Ongoing climate warming has been demonstrated to impact the cryosphere in the Indian Himalayas, with substantial consequences for the risk of disasters, human well-being, and terrestrial ecosystems. Here, we present evidence that the warming observed in recent decades has been accompanied by increased snow avalanche frequency in the Western Indian Himalayas. Using dendrogeomorphic techniques, we reconstruct the longest time series (150 y) of the occurrence and runout distances of snow avalanches that is currently available for the Himalayas. We apply a generalized linear autoregressive moving average model to demonstrate linkages between climate warming and the observed increase in the incidence of snow avalanches. Warming air temperatures in winter and early spring have indeed favored the wetting of snow and the formation of wet snow avalanches, which are now able to reach down to subalpine slopes, where they have high potential to cause damage. These findings contradict the intuitive notion that warming results in less snow, and thus lower avalanche activity, and have major implications for the Western Himalayan region, an area where human pressure is constantly increasing. Specifically, increasing traffic on a steadily expanding road network is calling for an immediate design of risk mitigation strategies and disaster risk policies to enhance climate change adaption in the wider study region.

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4.6 / 5 (11) Mar 14, 2018
It's getting worse by the day, We must make the change NOW !
1 / 5 (14) Mar 14, 2018
Snow avalanches in the Himalayas. What does this have to do with the price of tea in China?
1 / 5 (13) Mar 14, 2018
5 / 5 (9) Mar 15, 2018
Snow avalanches in the Himalayas. What does this have to do with the price of tea in China?

What does it have to do with it ?
Anything's possible in your head, nuts falling out of trees ?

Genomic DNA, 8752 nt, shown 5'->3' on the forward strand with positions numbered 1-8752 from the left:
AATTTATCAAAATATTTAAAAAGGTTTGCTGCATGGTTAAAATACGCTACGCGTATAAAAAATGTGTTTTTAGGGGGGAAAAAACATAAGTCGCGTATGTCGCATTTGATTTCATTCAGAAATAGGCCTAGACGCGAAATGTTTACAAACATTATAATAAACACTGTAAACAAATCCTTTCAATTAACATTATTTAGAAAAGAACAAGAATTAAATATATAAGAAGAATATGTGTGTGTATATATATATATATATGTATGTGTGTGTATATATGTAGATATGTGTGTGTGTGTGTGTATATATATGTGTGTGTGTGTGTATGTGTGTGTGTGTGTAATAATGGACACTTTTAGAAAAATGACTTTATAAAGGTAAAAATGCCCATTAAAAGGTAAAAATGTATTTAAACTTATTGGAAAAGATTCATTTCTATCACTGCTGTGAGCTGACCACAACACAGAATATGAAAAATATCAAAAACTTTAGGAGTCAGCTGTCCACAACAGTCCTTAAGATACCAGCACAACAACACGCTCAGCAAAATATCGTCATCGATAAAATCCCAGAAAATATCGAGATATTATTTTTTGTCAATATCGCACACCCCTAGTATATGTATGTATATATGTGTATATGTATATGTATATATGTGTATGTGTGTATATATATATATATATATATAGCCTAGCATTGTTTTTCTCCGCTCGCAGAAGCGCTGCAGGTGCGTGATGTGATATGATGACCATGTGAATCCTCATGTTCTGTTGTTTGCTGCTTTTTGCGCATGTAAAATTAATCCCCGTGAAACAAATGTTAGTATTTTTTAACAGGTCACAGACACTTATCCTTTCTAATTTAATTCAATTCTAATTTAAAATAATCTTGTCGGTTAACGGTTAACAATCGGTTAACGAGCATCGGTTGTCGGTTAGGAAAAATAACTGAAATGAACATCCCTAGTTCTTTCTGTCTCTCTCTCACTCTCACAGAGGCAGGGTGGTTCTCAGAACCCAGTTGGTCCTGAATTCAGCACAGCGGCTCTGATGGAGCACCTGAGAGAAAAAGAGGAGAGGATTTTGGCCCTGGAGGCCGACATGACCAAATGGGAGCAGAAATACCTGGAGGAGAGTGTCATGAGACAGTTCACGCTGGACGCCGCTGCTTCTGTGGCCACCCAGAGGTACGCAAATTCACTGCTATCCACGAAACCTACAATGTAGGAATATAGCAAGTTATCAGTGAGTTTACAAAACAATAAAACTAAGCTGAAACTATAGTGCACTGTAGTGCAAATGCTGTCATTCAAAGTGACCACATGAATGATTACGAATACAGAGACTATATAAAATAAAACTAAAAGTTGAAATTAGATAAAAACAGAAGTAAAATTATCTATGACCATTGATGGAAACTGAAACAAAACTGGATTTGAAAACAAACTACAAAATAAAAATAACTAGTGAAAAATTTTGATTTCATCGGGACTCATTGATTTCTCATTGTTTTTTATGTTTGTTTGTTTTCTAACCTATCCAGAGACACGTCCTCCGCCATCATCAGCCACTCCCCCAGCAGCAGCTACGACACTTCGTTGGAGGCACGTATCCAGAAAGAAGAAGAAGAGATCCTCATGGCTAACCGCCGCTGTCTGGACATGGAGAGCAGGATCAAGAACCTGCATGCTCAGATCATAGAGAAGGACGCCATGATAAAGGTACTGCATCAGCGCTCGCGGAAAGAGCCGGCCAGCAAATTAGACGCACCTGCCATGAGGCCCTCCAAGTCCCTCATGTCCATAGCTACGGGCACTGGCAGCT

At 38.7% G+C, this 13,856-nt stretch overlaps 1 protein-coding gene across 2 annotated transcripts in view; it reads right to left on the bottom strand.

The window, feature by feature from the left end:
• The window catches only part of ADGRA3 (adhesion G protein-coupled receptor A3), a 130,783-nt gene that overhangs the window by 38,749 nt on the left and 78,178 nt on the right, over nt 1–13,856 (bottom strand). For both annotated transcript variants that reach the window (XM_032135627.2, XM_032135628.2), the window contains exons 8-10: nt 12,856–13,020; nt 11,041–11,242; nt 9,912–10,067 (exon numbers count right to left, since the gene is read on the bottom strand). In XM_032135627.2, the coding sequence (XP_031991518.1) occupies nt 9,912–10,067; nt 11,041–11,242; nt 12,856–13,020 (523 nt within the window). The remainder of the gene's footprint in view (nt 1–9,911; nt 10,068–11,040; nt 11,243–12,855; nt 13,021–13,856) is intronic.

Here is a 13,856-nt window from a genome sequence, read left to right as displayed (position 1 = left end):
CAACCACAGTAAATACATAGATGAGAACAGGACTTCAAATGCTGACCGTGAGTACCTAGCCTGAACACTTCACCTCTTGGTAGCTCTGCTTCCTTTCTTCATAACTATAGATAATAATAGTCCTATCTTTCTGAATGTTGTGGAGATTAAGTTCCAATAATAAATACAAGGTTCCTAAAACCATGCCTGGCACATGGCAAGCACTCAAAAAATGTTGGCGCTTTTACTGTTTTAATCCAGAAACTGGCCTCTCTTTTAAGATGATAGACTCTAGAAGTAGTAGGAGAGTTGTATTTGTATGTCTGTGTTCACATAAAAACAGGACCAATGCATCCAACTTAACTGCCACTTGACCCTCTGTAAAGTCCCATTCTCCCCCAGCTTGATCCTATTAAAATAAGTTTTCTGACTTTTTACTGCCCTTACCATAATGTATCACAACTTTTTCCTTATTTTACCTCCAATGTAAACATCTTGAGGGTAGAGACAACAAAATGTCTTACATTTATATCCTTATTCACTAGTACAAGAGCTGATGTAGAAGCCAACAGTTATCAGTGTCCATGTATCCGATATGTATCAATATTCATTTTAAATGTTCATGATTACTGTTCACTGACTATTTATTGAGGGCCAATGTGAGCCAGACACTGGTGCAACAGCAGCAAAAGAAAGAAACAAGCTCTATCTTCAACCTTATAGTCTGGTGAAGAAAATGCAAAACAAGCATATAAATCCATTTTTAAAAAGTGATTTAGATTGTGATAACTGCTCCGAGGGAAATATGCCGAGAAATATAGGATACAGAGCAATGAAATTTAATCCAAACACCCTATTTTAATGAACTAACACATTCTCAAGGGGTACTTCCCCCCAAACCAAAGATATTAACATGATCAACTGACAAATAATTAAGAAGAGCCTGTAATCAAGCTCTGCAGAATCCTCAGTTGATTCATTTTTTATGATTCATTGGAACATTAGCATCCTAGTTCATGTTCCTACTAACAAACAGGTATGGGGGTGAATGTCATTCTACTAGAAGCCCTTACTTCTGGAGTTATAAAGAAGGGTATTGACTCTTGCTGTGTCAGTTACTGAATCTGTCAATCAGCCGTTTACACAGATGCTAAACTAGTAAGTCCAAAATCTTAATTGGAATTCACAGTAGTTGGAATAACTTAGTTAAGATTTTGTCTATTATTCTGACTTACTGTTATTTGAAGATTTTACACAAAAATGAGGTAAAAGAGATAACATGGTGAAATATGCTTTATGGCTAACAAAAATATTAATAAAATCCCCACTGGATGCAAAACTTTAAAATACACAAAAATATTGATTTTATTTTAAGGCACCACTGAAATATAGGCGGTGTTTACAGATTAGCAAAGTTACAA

As for the rest of the world, they know why it's happening ;)
5 / 5 (8) Mar 15, 2018

More dumb denier links ? exposing your dumb link on a real science site puts the shine right on it.. ;)
5 / 5 (3) Mar 15, 2018
It is truly hard to believe that with 7.5 billion human beings on the planet, and the obvious in your face devastation we are causing to our home, some people still cannot wrap their heads around the idea that human behavior and actions have a global impact.

That is what I believe is the core belief of most deniers. The belief that the planet is just too massive and huge for people to have an impact. Until that core belief changes, scientists and people with the obvious facts of what is happening to us have no chance. Ignorance and stupidity will continue to prevail.
5 / 5 (2) Mar 15, 2018
"The belief that the planet is just too massive and huge for people to have an impact."

Exactly. Their other belief is that large things cannot be interconnected, nor can large things be complex interactions of little things.
1.8 / 5 (5) Mar 17, 2018
Global Warming is the biggest con job in history.
1 / 5 (2) Mar 17, 2018
The glaciers are growing in the Himalayas. So avalanches should not be unusual. Of course the claim is that this is due to warming just as shrinking glaciers are due to warming. The corruption of the western educational system will lead to your enslavement. It has all been planned by the New World Order. Ignorance never end well.